Soils - Outside the urban areas, the County is largely agricultural and approximately 70% of Nottinghamshire's agricultural land is classed as grade 3 or above.  Housing demand, in particular, means there are significant pressures for built development, especially on the urban fringe around Nottingham, Newark and Mansfield.

Flood risk - The wide Trent flood plain is a major development constraint for Nottingham and Newark especially.  River and surface water flooding is a significant issue within the Trent Valley and parts of Hucknall, Sutton-in-Ashfield and Kirkby-in-Ashfield. Mansfield, Worksop and Warsop could also experience localised problems.   

Health - Overall health indicators for Nottinghamshire are slightly worse than both the regional and national comparisons although life expectancy has grown closer to the national average. There are also wide variations between different parts of Nottinghamshire especially between urban and rural areas.   

Energy - Energy consumption has fallen slightly and the proportion of renewable energy used has increased, particularly through the use of wind turbines.   The long term future of our three coal-fired power stations is uncertain but a new gas-fired station has been developed near Newark.  In addition, a number of small-scale onshore oil and gas sites have been developed and there are schemes to utilise mine gas from old mineral workings and possible coal bed methane deposits. 

Economy and Employment - Traditional industries have now largely given way to commercial, service and high-tech industries.  Employment rates are slightly worse than the national average, but the number of active businesses has steadily increased over the last 5 years following a decrease associated with the 2008 recession.  There are also wide variations in employment rates and income across the various districts.  The minerals industry is not a major employer but as the economy recovers, predicted growth levels will need to be supported by new infrastructure, especially in and around the main urban areas, including the provision of construction and energy minerals.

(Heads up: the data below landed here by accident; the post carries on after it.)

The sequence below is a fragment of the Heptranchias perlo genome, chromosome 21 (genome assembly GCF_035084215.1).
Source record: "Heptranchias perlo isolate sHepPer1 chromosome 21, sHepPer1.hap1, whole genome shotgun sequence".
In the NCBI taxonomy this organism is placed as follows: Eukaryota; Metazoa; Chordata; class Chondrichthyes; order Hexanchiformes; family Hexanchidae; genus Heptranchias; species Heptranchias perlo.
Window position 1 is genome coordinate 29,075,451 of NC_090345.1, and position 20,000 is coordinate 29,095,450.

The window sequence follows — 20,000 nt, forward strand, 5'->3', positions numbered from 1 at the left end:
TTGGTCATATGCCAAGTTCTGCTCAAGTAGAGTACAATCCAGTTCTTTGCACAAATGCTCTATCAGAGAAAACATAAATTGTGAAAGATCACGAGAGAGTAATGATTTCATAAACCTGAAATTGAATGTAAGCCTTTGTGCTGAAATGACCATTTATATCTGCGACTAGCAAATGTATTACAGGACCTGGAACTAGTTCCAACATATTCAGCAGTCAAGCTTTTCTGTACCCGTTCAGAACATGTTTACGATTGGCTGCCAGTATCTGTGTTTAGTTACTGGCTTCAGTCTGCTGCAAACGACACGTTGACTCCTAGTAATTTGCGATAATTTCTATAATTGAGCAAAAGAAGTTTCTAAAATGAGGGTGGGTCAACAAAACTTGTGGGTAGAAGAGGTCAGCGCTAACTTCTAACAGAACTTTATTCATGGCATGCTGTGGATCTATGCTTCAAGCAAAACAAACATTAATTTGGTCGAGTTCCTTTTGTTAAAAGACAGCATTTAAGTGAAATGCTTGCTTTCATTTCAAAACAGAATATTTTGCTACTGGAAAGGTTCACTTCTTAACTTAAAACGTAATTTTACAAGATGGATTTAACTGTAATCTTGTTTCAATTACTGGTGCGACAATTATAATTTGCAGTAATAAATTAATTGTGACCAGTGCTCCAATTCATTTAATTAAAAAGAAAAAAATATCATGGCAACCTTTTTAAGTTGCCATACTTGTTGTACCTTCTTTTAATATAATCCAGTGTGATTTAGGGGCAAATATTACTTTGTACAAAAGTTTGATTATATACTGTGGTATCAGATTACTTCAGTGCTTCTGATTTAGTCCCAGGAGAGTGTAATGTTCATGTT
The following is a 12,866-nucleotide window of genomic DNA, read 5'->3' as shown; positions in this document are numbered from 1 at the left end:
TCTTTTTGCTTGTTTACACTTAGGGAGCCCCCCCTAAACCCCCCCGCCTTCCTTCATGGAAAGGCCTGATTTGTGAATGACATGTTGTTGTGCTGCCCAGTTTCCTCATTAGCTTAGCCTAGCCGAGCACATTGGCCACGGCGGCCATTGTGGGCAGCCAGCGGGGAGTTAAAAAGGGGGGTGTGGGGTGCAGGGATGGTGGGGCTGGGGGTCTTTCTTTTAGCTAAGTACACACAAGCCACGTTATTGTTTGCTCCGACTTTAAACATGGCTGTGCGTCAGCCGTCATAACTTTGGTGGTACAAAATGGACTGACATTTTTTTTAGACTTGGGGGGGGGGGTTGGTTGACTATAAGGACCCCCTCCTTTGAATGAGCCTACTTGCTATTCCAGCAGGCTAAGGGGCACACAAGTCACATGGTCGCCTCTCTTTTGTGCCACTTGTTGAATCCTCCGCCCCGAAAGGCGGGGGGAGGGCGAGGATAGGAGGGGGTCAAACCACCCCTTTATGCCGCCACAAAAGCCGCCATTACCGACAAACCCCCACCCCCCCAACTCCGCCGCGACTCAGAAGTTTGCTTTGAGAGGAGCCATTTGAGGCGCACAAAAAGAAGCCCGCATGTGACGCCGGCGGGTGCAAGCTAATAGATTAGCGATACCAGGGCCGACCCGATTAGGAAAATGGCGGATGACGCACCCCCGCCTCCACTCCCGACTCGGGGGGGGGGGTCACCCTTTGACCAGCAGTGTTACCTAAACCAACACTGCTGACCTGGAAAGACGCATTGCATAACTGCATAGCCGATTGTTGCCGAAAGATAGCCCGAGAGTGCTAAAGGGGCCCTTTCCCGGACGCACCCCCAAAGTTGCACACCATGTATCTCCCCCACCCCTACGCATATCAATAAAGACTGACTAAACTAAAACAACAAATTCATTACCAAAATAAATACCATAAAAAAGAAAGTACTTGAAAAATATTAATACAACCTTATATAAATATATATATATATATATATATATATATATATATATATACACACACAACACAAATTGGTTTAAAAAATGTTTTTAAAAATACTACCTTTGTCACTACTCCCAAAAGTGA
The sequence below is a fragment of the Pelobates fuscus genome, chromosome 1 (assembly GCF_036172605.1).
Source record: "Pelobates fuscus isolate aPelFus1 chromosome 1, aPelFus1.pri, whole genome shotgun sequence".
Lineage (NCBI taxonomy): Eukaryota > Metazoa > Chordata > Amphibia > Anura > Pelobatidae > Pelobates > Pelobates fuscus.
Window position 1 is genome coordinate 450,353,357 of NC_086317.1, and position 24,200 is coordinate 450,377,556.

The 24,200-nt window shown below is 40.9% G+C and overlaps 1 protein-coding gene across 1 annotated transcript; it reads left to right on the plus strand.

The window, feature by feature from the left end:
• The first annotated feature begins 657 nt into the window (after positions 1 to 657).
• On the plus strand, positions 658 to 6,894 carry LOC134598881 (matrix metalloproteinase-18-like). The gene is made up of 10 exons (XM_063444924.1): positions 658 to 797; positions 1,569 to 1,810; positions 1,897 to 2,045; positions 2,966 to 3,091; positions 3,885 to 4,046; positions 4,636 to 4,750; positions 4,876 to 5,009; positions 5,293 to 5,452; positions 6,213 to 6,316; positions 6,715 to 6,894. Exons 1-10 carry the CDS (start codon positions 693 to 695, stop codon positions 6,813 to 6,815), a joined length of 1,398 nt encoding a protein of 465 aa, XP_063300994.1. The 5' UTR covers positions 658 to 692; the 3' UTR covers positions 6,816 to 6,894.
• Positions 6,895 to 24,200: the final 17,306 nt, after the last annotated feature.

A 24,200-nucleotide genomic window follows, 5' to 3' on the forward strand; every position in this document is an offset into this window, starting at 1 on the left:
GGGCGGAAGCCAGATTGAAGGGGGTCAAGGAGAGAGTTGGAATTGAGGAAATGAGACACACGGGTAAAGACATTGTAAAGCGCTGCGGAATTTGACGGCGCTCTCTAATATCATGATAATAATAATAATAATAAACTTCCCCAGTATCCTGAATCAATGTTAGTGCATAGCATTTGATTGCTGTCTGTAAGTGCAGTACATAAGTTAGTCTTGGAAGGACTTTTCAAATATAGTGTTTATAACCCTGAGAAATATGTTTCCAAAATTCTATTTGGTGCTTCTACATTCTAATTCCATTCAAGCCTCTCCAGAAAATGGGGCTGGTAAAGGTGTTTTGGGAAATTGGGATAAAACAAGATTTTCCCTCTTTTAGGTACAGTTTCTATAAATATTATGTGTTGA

Minerals – The greatest proportion of the minerals industry in Nottinghamshire relates to sand and gravel extraction, mainly in the Trent and Idle river valleys.

Gypsum has also been extensively mined and other minerals worked include brick clay, silica sand, building stone and oil. There are other potential mineral resources which could be exploited in the future such as industrial dolomite, coal bed methane and shale gas.

Taking a spatial approach

Although the issues highlighted above can be grouped broadly into the three themes of social, environmental and economic, many of these issues are interlinked and should not be considered in isolation.  One of the features of the spatial planning system is to look at the wider context and how different issues relate to each other.  The Minerals Local Plan will need to ensure that it provides an appropriate basis to identify adequate mineral resources to meet local and national need. It will therefore need to identify suitable locations for mineral extraction whilst also ensuring that these are the most socially and environmentally acceptable locations possible.